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DEMA 2019 Coverage: Part 4
By DPG Editorial Staff, November 18, 2019 @ 07:00 PM (EST)

Editor's Note: This is the fourth and final part of DPG’s DEMA coverage. Check out our DEMA 2019 Home Page for a comprehensive look at this year’s show.
 


After three intense days on the show floor, things started winding down on the final day. But you know what they say? There’s no rest for the wicked editor! Our final selection of awesome booths included Nauticam, Fantasea, Kraken Sports, Darkwater Vision, Seacam, and Light & Motion—not to mention dropping by the booths of some of our non-imaging friends from around the globe.
 

Nauticam

Like all the housing manufacturers, Nauticam has been kept busy over the last 12 months with a steady slew of mirrorless camera releases, and they had several example housings on display—like the new NA-Z7V for the Nikon Z7/Z6—alongside their DSLR offerings. But as one of the market leaders, the company is also well known as a supporter of more exotic and pro-grade camera gear, like their NA-E2 housing for the Z Cam E2/E2C, an ultra-compact cinema camera that has a Micro Four Thirds lens mount and records 4K at up to 160p. Nice!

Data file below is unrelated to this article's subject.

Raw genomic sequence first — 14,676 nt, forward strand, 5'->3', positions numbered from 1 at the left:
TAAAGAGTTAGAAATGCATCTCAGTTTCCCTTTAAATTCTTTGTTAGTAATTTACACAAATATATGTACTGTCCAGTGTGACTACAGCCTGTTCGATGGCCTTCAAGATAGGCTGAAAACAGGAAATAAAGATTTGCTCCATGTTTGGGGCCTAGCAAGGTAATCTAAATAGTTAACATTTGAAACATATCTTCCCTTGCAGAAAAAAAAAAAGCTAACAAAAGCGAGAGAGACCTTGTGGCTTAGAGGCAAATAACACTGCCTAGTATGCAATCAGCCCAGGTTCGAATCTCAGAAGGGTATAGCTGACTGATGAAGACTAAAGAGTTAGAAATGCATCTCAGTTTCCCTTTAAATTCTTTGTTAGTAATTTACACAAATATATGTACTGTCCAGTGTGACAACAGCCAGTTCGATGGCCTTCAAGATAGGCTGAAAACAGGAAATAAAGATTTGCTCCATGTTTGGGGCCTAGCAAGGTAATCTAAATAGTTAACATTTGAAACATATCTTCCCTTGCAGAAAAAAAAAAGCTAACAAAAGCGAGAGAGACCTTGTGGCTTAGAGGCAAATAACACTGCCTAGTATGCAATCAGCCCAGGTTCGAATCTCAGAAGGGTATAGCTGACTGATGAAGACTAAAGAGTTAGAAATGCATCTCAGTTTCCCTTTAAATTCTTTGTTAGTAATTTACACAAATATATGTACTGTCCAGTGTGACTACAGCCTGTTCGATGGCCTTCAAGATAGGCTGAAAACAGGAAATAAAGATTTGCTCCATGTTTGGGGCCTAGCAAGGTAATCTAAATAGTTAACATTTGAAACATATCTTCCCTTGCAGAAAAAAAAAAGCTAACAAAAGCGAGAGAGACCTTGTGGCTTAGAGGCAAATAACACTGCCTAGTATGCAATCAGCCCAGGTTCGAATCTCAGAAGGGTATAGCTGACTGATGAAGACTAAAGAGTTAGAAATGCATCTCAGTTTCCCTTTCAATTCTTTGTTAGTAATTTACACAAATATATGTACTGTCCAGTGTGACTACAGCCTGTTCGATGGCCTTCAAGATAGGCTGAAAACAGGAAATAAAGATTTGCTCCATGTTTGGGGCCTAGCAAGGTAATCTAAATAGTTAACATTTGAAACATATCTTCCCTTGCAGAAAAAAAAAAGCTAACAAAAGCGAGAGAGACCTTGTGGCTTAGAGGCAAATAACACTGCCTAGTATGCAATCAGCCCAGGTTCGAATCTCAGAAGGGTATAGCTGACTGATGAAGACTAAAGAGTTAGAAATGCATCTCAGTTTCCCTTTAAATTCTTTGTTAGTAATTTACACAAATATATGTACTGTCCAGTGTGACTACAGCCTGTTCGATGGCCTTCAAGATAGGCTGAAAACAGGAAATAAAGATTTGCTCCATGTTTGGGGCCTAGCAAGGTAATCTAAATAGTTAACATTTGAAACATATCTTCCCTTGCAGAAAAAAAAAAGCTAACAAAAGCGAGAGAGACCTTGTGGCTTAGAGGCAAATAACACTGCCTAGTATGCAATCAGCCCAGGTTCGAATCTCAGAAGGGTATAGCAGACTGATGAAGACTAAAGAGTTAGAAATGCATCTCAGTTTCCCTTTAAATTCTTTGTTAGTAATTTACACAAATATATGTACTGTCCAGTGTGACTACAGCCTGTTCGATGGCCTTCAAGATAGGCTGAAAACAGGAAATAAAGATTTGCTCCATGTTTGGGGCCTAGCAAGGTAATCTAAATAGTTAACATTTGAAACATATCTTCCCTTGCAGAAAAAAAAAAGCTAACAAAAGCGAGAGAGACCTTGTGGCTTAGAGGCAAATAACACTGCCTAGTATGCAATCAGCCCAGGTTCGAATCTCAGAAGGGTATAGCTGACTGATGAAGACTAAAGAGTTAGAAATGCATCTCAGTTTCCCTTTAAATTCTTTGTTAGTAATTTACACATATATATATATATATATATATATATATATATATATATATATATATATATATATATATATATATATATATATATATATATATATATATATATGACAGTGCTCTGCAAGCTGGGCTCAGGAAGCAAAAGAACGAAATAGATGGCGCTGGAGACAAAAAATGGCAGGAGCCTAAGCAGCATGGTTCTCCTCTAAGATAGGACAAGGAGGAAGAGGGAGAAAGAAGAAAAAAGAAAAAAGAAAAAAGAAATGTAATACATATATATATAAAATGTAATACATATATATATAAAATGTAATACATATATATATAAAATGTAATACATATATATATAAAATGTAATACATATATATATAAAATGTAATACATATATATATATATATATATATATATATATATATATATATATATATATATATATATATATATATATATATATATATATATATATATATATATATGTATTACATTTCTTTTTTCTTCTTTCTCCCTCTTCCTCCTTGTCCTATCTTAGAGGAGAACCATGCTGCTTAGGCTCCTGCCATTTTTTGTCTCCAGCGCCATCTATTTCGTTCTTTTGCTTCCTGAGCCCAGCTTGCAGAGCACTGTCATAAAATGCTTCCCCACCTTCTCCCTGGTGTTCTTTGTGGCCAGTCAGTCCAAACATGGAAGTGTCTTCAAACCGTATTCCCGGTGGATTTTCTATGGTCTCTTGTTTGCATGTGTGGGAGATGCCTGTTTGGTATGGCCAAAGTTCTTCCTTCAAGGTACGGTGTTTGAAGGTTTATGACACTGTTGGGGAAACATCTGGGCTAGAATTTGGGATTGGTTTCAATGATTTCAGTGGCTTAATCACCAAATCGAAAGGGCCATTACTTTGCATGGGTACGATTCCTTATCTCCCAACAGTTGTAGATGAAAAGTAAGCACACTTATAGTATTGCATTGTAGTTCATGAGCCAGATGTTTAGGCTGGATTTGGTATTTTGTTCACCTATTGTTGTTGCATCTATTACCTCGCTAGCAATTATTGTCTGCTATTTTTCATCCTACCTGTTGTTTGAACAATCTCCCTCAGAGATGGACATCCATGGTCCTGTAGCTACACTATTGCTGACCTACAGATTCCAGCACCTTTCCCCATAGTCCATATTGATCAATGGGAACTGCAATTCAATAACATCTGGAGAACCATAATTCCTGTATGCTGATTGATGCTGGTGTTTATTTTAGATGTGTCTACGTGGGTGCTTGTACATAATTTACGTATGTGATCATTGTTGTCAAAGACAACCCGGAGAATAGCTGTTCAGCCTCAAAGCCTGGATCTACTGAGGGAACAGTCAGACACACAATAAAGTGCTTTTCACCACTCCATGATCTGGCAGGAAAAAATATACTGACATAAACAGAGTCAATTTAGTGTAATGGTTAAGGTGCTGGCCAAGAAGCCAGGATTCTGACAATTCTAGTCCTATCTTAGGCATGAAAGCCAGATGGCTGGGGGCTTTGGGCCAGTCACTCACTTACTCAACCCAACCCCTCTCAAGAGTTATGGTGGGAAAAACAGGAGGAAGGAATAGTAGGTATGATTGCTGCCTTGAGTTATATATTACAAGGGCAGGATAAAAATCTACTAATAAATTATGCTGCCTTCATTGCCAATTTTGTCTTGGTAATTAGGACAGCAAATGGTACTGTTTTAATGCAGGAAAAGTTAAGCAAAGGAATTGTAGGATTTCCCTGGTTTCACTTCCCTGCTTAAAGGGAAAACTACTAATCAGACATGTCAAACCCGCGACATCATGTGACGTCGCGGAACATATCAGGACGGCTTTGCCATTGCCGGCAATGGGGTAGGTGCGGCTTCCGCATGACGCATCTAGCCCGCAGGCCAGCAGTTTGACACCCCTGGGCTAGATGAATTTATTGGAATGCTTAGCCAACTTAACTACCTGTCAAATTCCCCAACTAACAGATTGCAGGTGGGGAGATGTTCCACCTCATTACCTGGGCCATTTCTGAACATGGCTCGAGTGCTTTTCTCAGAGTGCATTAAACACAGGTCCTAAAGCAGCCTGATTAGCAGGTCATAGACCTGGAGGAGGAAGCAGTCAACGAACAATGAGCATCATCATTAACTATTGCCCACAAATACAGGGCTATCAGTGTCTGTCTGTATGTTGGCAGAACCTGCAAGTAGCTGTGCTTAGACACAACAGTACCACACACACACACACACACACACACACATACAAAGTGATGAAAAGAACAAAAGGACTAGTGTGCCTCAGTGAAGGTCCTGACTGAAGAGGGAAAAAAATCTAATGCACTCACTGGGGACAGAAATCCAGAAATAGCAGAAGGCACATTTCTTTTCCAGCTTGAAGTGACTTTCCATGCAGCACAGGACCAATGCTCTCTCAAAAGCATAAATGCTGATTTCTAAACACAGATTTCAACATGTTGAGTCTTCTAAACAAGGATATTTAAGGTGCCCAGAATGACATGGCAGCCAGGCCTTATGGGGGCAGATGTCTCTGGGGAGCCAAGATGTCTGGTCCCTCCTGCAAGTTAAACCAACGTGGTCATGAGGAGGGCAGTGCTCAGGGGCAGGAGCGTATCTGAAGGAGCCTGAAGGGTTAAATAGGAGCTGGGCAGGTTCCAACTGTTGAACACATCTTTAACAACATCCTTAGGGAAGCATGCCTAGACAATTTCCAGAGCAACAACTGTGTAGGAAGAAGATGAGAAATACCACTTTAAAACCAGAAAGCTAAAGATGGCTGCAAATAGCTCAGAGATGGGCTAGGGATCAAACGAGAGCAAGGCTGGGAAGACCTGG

One half of Got Muck, onetime DPG Managing Editor, and longtime Nauticam Ambassador Hergen Spalink extols the virtues of the Hong Kong-based company’s latest gear
 

Nauticam’s new housing for the Nikon Z7/Z6—plus juicy dome
 

 Not just the usual suspects: Nauticam housing for the Z Cam E2/E2C cinema camera, anyone?
 

Nauticam Ambassador Hergen Spalink walked us through some of the company’s most significant new products. Top of the list was a new version of the WWL-1, a high-quality wet optic which gives a camera with a 28mm equivalent lens a wide-angle field of view of 130°. By contrast, the new WWL-C is aimed at compact cameras with a 24mm equivalent lens, while still offering the same 130° field of view and excellent sharpness all the way into the corners of the frame. As well as attaching to Nauticam housings via a new bayonet mount, the WWL-C can be mounted on any compatible housing via an adapter, such as the Olympus housing for the TG-6.